The DNC Has No Idea What to Do

This story tries to spin the DNC confusion as an opportunity. But it really shows that it is moving to the next two election cycles with a sincere disadvantage.

After eight years of Obama triumphalism and confidence in a Hillary sweep, the DNC has no idea how to identify themselves.

The future of the DNC “has yet to congeal around a positive vision” and their “trajectory right now is more uncertain than it has been since… the 80s.” Yet this is the party with the media in its pocket that was completely certain of victory in 2016. How did they lose their vision so fast? Or is it that, after being defeated, they realized they never had a vision.

This story tries to spin the DNC confusion as an opportunity. But it really shows that it is moving to the next two election cycles with a sincere disadvantage.

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The Chicago Tribune reports, “With an eye on 2020, Democrats jockey to define their party, and gain an advantage.

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At stake in the rehearsals is nothing less than the future of the Democratic Party, which has yet to congeal around a positive vision. Party leaders privately talk about the next two years as a potential pivot point for what it means to be a Democrat, like the tumultuous 1968 Democratic convention or the business-friendly realignment that followed President Bill Clinton’s nomination in 1992.

“The Democratic trajectory right now is more uncertain than it has been since I started in politics in the 80s,” said Simon Rosenberg, a longtime Democratic strategist at NDN, a think tank. “And I think no one has a leg up.”

The questions are big ones – of style and policy – that can only be answered in the story told by the candidate who eventually captures the party’s imagination.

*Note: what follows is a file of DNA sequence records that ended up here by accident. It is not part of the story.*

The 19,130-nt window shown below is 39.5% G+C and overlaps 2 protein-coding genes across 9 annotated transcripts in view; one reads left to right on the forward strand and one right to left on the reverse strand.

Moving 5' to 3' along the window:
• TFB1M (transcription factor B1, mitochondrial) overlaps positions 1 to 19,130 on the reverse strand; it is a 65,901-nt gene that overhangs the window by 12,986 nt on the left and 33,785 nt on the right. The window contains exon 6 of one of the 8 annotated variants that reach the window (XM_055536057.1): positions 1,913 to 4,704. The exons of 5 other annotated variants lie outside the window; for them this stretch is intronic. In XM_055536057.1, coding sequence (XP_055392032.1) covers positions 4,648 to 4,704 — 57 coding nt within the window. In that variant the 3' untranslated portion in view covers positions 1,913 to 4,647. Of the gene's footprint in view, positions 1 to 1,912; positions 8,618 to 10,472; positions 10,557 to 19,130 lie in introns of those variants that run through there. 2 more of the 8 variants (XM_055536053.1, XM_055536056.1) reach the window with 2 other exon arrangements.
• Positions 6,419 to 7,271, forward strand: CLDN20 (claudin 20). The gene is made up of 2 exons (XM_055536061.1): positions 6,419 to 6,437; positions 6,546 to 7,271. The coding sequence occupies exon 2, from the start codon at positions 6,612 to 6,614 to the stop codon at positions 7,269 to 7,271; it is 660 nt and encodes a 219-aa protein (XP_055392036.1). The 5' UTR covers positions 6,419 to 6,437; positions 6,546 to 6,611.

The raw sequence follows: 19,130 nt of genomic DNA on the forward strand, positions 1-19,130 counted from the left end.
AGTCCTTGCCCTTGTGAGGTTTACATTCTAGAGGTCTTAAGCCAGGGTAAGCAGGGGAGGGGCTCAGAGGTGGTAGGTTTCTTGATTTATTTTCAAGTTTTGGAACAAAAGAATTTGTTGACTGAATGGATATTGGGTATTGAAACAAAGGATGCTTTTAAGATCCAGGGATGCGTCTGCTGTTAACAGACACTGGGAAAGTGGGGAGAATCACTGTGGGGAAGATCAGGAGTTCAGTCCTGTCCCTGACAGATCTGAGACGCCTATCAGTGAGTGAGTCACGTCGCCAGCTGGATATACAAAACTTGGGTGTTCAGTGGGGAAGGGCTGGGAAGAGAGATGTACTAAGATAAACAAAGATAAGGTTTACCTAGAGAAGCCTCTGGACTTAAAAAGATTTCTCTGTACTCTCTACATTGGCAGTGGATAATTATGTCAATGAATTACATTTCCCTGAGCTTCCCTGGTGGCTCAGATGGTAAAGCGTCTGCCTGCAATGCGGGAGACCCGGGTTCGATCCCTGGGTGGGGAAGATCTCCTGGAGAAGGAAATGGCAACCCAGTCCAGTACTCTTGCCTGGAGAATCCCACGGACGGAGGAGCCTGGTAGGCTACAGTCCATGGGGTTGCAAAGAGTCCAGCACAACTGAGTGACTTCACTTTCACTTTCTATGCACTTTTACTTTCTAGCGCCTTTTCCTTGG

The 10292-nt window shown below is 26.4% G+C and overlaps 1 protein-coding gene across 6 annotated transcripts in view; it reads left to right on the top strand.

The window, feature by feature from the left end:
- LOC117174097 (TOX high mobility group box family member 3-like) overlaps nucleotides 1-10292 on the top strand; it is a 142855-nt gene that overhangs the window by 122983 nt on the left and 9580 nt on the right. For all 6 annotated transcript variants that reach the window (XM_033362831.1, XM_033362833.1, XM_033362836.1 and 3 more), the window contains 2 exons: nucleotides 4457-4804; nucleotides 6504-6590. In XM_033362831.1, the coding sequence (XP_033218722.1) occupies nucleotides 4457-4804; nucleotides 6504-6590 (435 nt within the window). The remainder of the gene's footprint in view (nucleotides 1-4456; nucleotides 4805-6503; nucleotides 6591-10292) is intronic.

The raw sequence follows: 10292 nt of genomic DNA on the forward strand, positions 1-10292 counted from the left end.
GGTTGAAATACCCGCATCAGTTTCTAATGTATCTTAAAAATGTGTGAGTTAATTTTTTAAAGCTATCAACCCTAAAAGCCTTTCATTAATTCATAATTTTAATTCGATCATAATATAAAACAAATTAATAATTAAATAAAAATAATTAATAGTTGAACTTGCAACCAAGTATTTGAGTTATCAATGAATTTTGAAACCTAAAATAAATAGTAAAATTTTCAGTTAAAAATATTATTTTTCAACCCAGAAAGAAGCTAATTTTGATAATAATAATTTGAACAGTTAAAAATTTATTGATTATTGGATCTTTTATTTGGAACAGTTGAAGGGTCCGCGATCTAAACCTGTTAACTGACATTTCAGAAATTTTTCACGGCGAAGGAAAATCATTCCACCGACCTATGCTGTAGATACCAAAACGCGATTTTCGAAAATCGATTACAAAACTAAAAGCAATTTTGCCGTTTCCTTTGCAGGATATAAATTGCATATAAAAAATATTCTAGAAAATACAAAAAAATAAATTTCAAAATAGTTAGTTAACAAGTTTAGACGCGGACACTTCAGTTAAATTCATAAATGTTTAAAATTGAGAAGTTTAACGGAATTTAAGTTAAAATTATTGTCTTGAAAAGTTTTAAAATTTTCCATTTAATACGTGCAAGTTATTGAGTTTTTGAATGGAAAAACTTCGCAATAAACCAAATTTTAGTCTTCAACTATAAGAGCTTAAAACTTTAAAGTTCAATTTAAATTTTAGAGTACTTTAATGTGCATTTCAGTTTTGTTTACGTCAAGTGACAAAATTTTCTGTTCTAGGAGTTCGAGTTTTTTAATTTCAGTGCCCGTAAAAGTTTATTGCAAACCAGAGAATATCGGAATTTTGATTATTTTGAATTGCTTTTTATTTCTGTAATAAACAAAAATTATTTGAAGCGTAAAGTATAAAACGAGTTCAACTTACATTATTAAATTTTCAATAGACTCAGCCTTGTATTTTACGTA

Some promote a vision of a youthful future, while others speak of their own wizened experience. Some use the language of the private sector, while others have begun to promote guaranteeing public sector jobs for all unemployed Americans. Some speak of class as the defining American divide, while others focus first on racial and gender inequality. Some are brawlers ready to take on Trump, while others pose as healers to call the country back to better angels.

They have begun to grapple with the sense that Trump’s presence has erased all of the old rules, even for Democrats, and that the party should consider looking outside the standard roster of governors and senators – perhaps to a businesswoman-entertainer like Oprah Winfrey, who has so far resisted calls for her to run, or a mayor.

“My theory of this election is you are going to basically have a swing back,” said Julián Castro, the former mayor of San Antonio and secretary of Housing and Urban Development, who has been traveling the country talking about “expanding opportunity.” “People are going to look for someone who can unite the country instead of divide it, someone they can trust.”

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